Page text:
Yesterday, after working on these two drawings I left the studio feeling awkward, and a bit stupid. Both of these drawings feel unfamiliar, peculiar, and alien to me. Who made these? Of course it was me. They came easily too. Now I feel I was off my track, as if derailed for a day. In making them I found a comfort zone which has little to do with me, except it was me. Yes, these drawings flew from a capricious and fickle part of me, seemingly without conflict. Strange day.
It is 4:34pm here. So I won't be getting into the studio today. I was distracted by my film class and a search for water in my pasture land (no further explanation). In any case, tomorrow I will be in my studio, bright and early, looking to correct my derailment and be true to myself.
Every year I donate a work of art to the Art Auction run by our local, Lyme, New Hampshire, charity organization, The Utility Club of Lyme. This year the auction is on Saturday September 28th. In the past my works have an uneven selling record, due to cost and subject matter. In the years my work has sold best it depicted mild to humorous subjects, and was painted or drawn cleanly and clearly. My goal is to make money for the local charities this group funds, so here is my effort in that direction, thus far. I will complete it today. As usual, I have no idea if any of the attendees at the auction will like this work enough to purchase it. They generally like conservative, representational work, or useful craft objects.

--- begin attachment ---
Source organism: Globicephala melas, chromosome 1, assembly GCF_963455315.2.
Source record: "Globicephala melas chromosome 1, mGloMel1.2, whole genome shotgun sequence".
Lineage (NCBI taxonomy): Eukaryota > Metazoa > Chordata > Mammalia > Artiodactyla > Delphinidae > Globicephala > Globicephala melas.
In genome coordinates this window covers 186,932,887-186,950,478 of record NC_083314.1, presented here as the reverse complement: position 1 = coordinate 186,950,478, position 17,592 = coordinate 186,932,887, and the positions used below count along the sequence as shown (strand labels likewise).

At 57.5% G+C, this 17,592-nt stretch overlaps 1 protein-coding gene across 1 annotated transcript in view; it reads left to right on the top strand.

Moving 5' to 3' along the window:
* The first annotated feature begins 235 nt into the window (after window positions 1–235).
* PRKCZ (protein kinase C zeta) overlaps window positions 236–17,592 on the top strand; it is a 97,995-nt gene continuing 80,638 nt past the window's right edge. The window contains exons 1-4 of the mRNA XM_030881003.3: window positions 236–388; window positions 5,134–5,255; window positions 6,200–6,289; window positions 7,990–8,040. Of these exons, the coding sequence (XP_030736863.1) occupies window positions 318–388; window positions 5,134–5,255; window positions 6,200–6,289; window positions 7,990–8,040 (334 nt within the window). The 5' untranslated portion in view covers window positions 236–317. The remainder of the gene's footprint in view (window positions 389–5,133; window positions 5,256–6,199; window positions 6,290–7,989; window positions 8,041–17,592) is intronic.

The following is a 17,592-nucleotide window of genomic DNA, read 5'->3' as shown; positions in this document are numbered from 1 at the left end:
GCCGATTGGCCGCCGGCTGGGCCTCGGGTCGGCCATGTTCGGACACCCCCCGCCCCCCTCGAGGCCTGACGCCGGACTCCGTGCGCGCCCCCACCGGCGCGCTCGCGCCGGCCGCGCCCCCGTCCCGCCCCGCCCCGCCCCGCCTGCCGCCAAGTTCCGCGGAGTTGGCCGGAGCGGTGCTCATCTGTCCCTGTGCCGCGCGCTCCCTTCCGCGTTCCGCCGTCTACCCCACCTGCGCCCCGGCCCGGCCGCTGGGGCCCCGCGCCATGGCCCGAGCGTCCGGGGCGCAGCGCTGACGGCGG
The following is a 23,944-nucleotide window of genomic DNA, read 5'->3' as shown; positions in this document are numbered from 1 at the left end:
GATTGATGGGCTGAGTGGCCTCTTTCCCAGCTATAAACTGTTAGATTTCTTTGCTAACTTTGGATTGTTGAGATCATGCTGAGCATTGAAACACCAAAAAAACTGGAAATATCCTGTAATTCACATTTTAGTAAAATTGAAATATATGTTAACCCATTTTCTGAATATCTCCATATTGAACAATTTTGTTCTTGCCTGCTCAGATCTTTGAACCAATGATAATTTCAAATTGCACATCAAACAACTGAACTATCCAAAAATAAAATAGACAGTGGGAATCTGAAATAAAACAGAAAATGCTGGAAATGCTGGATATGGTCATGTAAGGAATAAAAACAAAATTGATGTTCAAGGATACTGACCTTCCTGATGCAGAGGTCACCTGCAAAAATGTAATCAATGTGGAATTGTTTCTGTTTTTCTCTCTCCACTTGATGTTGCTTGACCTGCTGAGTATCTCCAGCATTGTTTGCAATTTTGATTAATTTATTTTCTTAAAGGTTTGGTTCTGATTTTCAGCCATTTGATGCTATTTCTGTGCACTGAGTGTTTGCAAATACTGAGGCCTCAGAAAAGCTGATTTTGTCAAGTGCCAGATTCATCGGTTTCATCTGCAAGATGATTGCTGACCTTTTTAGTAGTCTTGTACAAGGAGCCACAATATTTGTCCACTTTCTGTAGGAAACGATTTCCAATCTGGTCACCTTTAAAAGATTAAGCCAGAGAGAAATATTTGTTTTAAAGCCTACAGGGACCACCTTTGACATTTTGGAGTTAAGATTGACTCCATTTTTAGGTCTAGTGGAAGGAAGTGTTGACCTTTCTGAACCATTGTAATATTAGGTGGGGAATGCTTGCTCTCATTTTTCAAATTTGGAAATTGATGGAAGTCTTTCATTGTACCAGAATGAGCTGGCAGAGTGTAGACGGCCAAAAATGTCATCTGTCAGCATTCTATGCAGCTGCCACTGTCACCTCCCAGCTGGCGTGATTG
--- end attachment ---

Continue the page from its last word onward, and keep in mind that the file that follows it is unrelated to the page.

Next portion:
Here is information about this charity auction:
Fine Art, Fine Food
Silent auction of works by local artists and craftspeople with wine, hors d'oeuvres and an opportunity to meet the artists.
Saturday, September 28th, 2013
6:00 - 8:30 PM, Bidding Closes at 8pm
The Barn at 125 Breck Hill Road, Lyme, NH
Proceeds to benefit scholarships and local charities
Tickets: $35 in advance at the Lyme Country Store or at the door
Questions? Call Nancy Snyder at 603-795-2904
With every day of work my eyes are understanding more and more, but am I making sense of it all? Today is a day to just look and see, and contemplate this question. It feels to me that my art is speaking more clearly and more loudly. Encouragingly I say, "Go with the flow!"